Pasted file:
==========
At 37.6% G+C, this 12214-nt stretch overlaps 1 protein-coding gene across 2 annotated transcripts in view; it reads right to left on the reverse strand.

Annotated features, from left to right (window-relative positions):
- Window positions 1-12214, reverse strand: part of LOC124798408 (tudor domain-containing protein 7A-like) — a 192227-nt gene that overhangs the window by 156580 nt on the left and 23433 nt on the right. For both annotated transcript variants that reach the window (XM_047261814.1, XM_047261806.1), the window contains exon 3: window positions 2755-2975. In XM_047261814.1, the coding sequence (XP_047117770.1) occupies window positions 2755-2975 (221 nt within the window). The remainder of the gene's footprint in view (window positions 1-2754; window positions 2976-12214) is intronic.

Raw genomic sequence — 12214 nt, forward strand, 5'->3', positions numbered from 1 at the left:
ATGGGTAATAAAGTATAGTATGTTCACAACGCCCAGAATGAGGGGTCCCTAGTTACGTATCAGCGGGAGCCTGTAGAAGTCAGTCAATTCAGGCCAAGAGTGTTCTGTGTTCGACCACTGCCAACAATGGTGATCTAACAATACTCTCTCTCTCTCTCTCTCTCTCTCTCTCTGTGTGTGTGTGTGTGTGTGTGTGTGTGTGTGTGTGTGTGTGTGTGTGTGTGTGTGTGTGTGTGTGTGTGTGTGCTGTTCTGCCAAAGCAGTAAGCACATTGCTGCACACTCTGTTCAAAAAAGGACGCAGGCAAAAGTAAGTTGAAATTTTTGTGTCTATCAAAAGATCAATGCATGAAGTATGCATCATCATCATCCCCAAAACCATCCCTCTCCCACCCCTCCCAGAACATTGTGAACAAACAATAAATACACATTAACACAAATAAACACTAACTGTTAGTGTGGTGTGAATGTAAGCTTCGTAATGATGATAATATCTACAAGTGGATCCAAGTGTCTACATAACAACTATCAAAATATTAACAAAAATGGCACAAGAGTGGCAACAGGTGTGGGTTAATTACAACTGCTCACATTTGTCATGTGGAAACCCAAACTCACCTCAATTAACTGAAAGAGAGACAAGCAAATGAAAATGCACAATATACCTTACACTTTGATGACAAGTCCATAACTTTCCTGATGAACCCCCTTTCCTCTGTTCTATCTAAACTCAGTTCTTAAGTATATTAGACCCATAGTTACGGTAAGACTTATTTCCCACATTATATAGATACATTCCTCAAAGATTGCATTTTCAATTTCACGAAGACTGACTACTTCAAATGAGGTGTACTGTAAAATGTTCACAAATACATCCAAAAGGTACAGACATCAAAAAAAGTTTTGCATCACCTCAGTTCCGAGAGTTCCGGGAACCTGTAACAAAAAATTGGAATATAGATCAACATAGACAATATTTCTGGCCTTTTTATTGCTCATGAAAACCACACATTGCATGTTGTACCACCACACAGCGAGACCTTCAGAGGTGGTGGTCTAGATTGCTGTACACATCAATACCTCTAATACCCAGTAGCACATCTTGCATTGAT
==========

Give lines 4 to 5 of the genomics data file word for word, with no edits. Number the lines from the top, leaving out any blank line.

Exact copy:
Raw genomic sequence — 12214 nt, forward strand, 5'->3', positions numbered from 1 at the left:
ATGGGTAATAAAGTATAGTATGTTCACAACGCCCAGAATGAGGGGTCCCTAGTTACGTATCAGCGGGAGCCTGTAGAAGTCAGTCAATTCAGGCCAAGAGTGTTCTGTGTTCGACCACTGCCAACAATGGTGATCTAACAATACTCTCTCTCTCTCTCTCTCTCTCTCTCTCTGTGTGTGTGTGTGTGTGTGTGTGTGTGTGTGTGTGTGTGTGTGTGTGTGTGTGTGTGTGTGTGTGTGTGTGTGCTGTTCTGCCAAAGCAGTAAGCACATTGCTGCACACTCTGTTCAAAAAAGGACGCAGGCAAAAGTAAGTTGAAATTTTTGTGTCTATCAAAAGATCAATGCATGAAGTATGCATCATCATCATCCCCAAAACCATCCCTCTCCCACCCCTCCCAGAACATTGTGAACAAACAATAAATACACATTAACACAAATAAACACTAACTGTTAGTGTGGTGTGAATGTAAGCTTCGTAATGATGATAATATCTACAAGTGGATCCAAGTGTCTACATAACAACTATCAAAATATTAACAAAAATGGCACAAGAGTGGCAACAGGTGTGGGTTAATTACAACTGCTCACATTTGTCATGTGGAAACCCAAACTCACCTCAATTAACTGAAAGAGAGACAAGCAAATGAAAATGCACAATATACCTTACACTTTGATGACAAGTCCATAACTTTCCTGATGAACCCCCTTTCCTCTGTTCTATCTAAACTCAGTTCTTAAGTATATTAGACCCATAGTTACGGTAAGACTTATTTCCCACATTATATAGATACATTCCTCAAAGATTGCATTTTCAATTTCACGAAGACTGACTACTTCAAATGAGGTGTACTGTAAAATGTTCACAAATACATCCAAAAGGTACAGACATCAAAAAAAGTTTTGCATCACCTCAGTTCCGAGAGTTCCGGGAACCTGTAACAAAAAATTGGAATATAGATCAACATAGACAATATTTCTGGCCTTTTTATTGCTCATGAAAACCACACATTGCATGTTGTACCACCACACAGCGAGACCTTCAGAGGTGGTGGTCTAGATTGCTGTACACATCAATACCTCTAATACCCAGTAGCACATCTTGCATTGAT